Husain's paintings to be back at art summit
Organisers to bring back the paintings after police's assurance of full protection.
New Delhi: Art lovers may get to savour MF Husain's paintings at the India Art Summit in New Delhi after all. Organisers had removed them from the event following threats, but now the works are likely to be displayed again as police have assured full protection.
An official from the Delhi Art Gallery, which will be showcasing Husain's works at the summit, said they are in "the process" of bringing the paintings back. "We are in the process of bringing the paintings back to the exhibition," the official told.
The art summit is being held from January 21-23 at Pragati Maidan.
"We are abiding by whatever the organisers are saying. The paintings were removed last evening," she said.
The decision to bring back Husain's work was taken after a reassurance from Delhi Police on providing full protection to the exhibition. The summit had received threatening e-mails from Pune and Mumbai against displaying the artist's work.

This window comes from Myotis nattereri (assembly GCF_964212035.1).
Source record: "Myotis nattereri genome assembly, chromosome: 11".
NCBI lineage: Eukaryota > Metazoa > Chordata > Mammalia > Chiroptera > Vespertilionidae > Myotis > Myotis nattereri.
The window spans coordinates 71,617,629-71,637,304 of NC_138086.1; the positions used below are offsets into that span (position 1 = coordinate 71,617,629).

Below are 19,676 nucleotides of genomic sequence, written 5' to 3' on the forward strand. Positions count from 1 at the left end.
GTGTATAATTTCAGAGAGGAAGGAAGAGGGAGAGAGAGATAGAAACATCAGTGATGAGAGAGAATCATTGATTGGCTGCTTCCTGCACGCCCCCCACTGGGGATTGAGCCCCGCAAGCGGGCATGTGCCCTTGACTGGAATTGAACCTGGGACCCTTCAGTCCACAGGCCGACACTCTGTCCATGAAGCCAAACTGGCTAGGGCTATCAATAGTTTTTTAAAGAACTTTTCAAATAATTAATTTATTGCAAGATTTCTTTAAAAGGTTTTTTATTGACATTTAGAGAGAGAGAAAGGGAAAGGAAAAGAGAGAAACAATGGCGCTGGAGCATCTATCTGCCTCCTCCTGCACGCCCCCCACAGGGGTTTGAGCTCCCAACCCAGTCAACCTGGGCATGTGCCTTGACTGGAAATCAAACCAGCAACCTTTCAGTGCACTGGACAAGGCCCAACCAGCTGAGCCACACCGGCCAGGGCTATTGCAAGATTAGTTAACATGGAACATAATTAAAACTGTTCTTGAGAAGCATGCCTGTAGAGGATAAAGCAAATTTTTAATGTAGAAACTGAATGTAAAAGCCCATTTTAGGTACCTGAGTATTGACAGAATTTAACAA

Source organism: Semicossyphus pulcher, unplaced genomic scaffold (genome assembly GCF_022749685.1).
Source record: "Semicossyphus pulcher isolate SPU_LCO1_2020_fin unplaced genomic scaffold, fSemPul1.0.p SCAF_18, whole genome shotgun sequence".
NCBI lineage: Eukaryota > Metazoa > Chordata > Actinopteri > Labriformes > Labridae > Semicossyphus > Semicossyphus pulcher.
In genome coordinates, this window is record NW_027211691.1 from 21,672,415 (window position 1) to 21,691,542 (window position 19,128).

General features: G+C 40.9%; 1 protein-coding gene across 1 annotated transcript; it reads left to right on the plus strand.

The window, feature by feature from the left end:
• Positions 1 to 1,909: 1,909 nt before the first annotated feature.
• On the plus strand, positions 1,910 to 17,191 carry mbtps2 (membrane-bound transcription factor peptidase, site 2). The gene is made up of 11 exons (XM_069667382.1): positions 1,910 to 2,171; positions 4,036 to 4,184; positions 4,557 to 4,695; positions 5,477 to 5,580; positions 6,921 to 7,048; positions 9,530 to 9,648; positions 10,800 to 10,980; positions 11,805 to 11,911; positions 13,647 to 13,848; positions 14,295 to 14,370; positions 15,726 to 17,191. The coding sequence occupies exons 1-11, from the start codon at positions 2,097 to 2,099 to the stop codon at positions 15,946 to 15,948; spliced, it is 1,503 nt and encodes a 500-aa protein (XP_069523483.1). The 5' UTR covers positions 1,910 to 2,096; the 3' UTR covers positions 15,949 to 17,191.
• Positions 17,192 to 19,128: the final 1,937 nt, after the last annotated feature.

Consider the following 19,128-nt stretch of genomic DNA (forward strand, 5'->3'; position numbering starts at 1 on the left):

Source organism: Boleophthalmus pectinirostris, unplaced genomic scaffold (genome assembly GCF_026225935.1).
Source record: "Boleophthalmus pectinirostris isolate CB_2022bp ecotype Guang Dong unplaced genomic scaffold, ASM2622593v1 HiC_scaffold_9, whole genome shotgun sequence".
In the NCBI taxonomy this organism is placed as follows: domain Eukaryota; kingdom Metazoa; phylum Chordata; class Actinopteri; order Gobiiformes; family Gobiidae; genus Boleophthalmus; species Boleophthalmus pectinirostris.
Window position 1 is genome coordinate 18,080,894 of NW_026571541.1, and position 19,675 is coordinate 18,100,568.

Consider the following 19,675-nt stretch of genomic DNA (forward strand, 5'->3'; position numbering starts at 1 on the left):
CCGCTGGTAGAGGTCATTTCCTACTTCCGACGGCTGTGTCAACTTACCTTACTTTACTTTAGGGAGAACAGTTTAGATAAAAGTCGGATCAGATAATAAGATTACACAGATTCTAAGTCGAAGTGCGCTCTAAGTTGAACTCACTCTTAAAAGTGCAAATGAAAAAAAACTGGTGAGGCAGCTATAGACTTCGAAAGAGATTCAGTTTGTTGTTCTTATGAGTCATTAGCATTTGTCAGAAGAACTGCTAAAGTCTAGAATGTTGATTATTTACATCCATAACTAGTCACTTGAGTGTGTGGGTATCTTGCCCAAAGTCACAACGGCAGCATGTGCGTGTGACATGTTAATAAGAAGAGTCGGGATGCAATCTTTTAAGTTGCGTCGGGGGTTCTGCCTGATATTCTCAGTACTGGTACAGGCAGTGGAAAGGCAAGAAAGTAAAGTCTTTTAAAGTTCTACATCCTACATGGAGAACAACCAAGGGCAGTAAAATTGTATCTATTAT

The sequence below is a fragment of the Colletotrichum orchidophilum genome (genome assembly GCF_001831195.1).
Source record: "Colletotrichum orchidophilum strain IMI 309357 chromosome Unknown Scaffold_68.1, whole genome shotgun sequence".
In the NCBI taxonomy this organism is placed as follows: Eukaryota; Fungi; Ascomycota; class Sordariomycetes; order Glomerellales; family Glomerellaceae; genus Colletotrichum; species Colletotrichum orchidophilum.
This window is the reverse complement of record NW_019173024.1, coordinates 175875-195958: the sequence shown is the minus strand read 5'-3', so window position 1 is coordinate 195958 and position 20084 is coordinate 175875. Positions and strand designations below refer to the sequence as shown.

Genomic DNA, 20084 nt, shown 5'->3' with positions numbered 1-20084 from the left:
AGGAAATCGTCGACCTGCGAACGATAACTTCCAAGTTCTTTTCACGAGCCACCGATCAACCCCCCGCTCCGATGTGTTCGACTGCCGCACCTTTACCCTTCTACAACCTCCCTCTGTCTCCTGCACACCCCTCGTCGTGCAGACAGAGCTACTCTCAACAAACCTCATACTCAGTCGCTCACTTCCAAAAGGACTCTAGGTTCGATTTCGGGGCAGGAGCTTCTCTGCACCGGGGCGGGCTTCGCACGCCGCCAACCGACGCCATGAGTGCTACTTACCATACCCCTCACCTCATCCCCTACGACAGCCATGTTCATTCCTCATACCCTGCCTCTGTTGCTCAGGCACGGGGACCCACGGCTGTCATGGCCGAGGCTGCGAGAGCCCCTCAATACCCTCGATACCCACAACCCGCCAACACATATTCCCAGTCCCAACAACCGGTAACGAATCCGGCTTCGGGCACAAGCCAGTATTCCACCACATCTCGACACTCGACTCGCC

The painter has been living in exile for the last five years after threats from Hindu rightwing extremists in India who claim his paintings offend the community's sentiments. He has been conferred Qatari citizenship.
The organisers had feared that the art summit would be vandalised over Husain's paintings. "Vandals may come in and there could be a stampede because we have received around 20 odd e-mails from various groups from Bombay and Pune," the organisers had earlier told the media.
The organisation Sahmat, which has been backing Husain, welcomed the decision.
"The paintings are coming back, the police has assured full protection to the exhibition," said social activist and Sahmat member Ram Rahman.
"We welcome the stand of Delhi Police that they are assuring protection to the exhibition, and we also appreciate the summit organisers and the gallery for displaying his work," he said.
Rightwing extremists have previously vandalised painting exhibitions displaying Husain's works, accusing him of insulting Hindu goddesses through his paintings.